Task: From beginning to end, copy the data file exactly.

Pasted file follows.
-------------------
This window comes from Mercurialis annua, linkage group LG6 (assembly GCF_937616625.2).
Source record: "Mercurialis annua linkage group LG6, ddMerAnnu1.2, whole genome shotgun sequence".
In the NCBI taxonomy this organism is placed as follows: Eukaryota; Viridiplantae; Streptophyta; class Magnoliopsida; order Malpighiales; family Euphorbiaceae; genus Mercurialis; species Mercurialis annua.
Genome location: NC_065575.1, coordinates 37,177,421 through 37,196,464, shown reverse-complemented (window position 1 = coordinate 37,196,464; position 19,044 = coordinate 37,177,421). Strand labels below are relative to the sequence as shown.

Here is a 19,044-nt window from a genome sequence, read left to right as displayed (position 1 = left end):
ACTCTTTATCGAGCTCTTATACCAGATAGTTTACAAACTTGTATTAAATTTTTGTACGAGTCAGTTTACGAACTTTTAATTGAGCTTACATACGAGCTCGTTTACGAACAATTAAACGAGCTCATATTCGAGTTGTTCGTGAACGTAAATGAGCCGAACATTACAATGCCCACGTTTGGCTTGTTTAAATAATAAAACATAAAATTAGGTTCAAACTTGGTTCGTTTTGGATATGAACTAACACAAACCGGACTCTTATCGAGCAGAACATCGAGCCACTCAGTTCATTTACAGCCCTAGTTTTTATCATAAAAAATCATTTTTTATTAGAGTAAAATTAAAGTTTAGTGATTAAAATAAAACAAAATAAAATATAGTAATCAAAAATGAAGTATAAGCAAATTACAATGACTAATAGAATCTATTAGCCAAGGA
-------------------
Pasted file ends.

This window comes from Mercurialis annua, linkage group LG6 (assembly GCF_937616625.2).
Source record: "Mercurialis annua linkage group LG6, ddMerAnnu1.2, whole genome shotgun sequence".
In the NCBI taxonomy this organism is placed as follows: Eukaryota; Viridiplantae; Streptophyta; class Magnoliopsida; order Malpighiales; family Euphorbiaceae; genus Mercurialis; species Mercurialis annua.
Genome location: NC_065575.1, coordinates 37,177,421 through 37,196,464, shown reverse-complemented (window position 1 = coordinate 37,196,464; position 19,044 = coordinate 37,177,421). Strand labels below are relative to the sequence as shown.

Here is a 19,044-nt window from a genome sequence, read left to right as displayed (position 1 = left end):
ACTCTTTATCGAGCTCTTATACCAGATAGTTTACAAACTTGTATTAAATTTTTGTACGAGTCAGTTTACGAACTTTTAATTGAGCTTACATACGAGCTCGTTTACGAACAATTAAACGAGCTCATATTCGAGTTGTTCGTGAACGTAAATGAGCCGAACATTACAATGCCCACGTTTGGCTTGTTTAAATAATAAAACATAAAATTAGGTTCAAACTTGGTTCGTTTTGGATATGAACTAACACAAACCGGACTCTTATCGAGCAGAACATCGAGCCACTCAGTTCATTTACAGCCCTAGTTTTTATCATAAAAAATCATTTTTTATTAGAGTAAAATTAAAGTTTAGTGATTAAAATAAAACAAAATAAAATATAGTAATCAAAAATGAAGTATAAGCAAATTACAATGACTAATAGAATCTATTAGCCAAGGA